Woodburning stoves are most commonly seen in living rooms, where they are used mostly to keep the home warm and cosy over the winter months. However, traditionally, woodburning stoves are likely to have been found in kitchens, where they would have doubled up as hob and, furthermore, over the years, fires and stoves have been commonplace throughout the rest of a home, keeping bedrooms warm and even heating water supplies for entire households.

As such, even if you most commonly associate them with living rooms, you may find that incorporating a woodburner into other rooms allows you far more freedom in terms of how you heat your home, how you cook and even how you save money on your energy bills.

Chesneys stove

Installing a woodburner

Around 1 million homes in the UK now have a woodburning stove, and these important assets continue to grow in popularity all the time. To install one, you will need to have an outlet for the smoke and this will mean utilising a chimney that is already in place or having one built especially, either in the form of a traditional bricks-and-mortar chimney or in the form of a much cheaper wall flue.

Of course, you may be limited to where you can place a woodburner by the shape of your roof, the ability for an installer to place a flue in a given location and by the actual number of flues you could realistically add in. As such, whilst you might not be able to install a stove in every room, you should be able to install one in any room so long as you are flexible about positioning.

Before buying a woodburner from a company such as Woodburner Warehouse and getting a professional to install your new heating solution, it is therefore going to be important to understand exactly what you want to get out of owning a stove. Are you hoping to heat your entire home or will you be far better off using your new stove as a replacement for your old hob? Do you already have efficient heating solutions in certain rooms or is the whole house in need of an entirely new type of heating?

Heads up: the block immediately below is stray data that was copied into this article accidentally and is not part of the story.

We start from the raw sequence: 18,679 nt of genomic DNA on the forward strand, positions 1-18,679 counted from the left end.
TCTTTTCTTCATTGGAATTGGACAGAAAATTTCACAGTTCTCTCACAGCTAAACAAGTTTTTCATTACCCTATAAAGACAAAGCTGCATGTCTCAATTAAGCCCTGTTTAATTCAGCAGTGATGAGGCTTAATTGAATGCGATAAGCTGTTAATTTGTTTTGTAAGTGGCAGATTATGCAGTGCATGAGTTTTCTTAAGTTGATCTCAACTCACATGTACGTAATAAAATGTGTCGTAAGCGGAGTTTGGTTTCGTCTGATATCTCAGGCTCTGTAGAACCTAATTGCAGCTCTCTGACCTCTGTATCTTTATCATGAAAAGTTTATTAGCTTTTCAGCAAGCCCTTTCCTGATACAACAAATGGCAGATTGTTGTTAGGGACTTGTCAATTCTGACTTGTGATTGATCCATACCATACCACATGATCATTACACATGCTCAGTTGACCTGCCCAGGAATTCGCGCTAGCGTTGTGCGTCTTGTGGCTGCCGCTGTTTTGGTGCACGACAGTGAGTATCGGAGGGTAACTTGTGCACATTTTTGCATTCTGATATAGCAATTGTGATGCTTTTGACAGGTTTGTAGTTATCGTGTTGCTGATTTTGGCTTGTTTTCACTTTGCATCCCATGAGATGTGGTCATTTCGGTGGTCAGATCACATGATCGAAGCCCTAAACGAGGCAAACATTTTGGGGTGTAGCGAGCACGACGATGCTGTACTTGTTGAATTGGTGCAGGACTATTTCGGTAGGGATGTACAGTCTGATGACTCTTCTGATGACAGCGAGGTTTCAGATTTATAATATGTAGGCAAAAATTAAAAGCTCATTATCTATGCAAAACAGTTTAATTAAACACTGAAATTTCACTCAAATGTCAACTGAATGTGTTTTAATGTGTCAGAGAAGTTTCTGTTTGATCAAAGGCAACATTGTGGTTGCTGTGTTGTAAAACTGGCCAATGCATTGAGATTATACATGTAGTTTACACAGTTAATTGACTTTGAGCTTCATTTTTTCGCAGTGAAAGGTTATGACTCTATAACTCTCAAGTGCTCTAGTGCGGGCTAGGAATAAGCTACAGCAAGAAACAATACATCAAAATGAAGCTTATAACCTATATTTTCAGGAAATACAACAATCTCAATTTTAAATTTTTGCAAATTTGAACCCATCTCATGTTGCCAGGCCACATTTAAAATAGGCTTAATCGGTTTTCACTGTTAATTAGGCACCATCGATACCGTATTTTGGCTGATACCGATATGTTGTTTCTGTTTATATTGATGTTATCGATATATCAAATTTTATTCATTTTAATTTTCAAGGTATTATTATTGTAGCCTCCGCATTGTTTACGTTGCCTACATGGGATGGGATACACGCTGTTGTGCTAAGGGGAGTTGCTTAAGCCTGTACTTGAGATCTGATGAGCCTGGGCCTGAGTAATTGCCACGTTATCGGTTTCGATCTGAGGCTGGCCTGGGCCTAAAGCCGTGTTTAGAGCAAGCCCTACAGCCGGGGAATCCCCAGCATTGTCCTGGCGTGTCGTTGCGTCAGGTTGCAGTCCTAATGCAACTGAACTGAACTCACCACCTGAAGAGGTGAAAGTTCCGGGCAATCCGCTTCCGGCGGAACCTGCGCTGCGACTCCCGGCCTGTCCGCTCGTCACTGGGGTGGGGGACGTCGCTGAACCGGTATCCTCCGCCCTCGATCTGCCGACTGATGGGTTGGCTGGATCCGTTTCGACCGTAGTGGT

Consider how air will move around your home. For instance, if you want to use a stove to heat your bedroom, you may be able to use the heat from a downstairs stove to do just that. If this is the case, you may even want to install your woodburner in a room you don’t care too much about heating if this will allow you to move the heat around the home using grills, vents and air ducts in the most effective way.


When installing a woodburner, another thing to consider is style. Whilst practicality will play a part, one of the great benefits of owning a stove is how great they look and how much they can improve a space aesthetically. However, if you throw one in an ultra-modern and very open-plan space, they may appear a little incongruous. As such, whilst they can very much work in any room in the house, once you know where you want them, you may want to consider how you can make the surroundings even more perfect for them. In the kitchen, it may be that opting for traditional furniture and shaker-style cabinets is the best solution, whilst in the front room such a setup will be complemented beautifully by the likes of a wooden floor and a rustic rug.

By clearing space, optimising surroundings and talking to installers about how your home’s layout may affect placement, you should find that any woodburner you choose can be installed in any room you want it in, from your living room right through to your master bedroom.